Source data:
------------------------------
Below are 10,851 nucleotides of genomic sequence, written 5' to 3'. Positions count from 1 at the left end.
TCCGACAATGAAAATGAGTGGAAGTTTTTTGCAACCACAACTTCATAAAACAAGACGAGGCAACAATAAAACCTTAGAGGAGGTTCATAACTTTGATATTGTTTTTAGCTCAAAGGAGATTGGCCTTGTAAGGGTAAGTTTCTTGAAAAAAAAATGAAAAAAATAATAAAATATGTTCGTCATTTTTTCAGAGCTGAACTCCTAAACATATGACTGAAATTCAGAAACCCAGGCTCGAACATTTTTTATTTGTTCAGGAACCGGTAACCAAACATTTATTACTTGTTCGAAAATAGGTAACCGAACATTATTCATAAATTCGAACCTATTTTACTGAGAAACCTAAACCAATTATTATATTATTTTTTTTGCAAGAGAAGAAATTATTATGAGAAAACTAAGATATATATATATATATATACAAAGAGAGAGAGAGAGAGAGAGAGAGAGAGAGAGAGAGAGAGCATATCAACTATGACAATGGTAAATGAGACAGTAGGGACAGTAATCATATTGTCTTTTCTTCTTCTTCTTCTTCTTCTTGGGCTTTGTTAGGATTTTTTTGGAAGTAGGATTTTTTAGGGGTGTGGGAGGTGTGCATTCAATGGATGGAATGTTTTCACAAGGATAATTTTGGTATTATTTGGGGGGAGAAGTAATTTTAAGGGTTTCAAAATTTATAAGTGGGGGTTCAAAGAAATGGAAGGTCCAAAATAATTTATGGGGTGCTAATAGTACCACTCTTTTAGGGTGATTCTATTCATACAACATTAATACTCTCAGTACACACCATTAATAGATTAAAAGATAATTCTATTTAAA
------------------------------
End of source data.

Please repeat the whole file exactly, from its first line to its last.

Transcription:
Below are 10,851 nucleotides of genomic sequence, written 5' to 3'. Positions count from 1 at the left end.
TCCGACAATGAAAATGAGTGGAAGTTTTTTGCAACCACAACTTCATAAAACAAGACGAGGCAACAATAAAACCTTAGAGGAGGTTCATAACTTTGATATTGTTTTTAGCTCAAAGGAGATTGGCCTTGTAAGGGTAAGTTTCTTGAAAAAAAAATGAAAAAAATAATAAAATATGTTCGTCATTTTTTCAGAGCTGAACTCCTAAACATATGACTGAAATTCAGAAACCCAGGCTCGAACATTTTTTATTTGTTCAGGAACCGGTAACCAAACATTTATTACTTGTTCGAAAATAGGTAACCGAACATTATTCATAAATTCGAACCTATTTTACTGAGAAACCTAAACCAATTATTATATTATTTTTTTTGCAAGAGAAGAAATTATTATGAGAAAACTAAGATATATATATATATATATACAAAGAGAGAGAGAGAGAGAGAGAGAGAGAGAGAGAGAGAGAGCATATCAACTATGACAATGGTAAATGAGACAGTAGGGACAGTAATCATATTGTCTTTTCTTCTTCTTCTTCTTCTTCTTGGGCTTTGTTAGGATTTTTTTGGAAGTAGGATTTTTTAGGGGTGTGGGAGGTGTGCATTCAATGGATGGAATGTTTTCACAAGGATAATTTTGGTATTATTTGGGGGGAGAAGTAATTTTAAGGGTTTCAAAATTTATAAGTGGGGGTTCAAAGAAATGGAAGGTCCAAAATAATTTATGGGGTGCTAATAGTACCACTCTTTTAGGGTGATTCTATTCATACAACATTAATACTCTCAGTACACACCATTAATAGATTAAAAGATAATTCTATTTAAA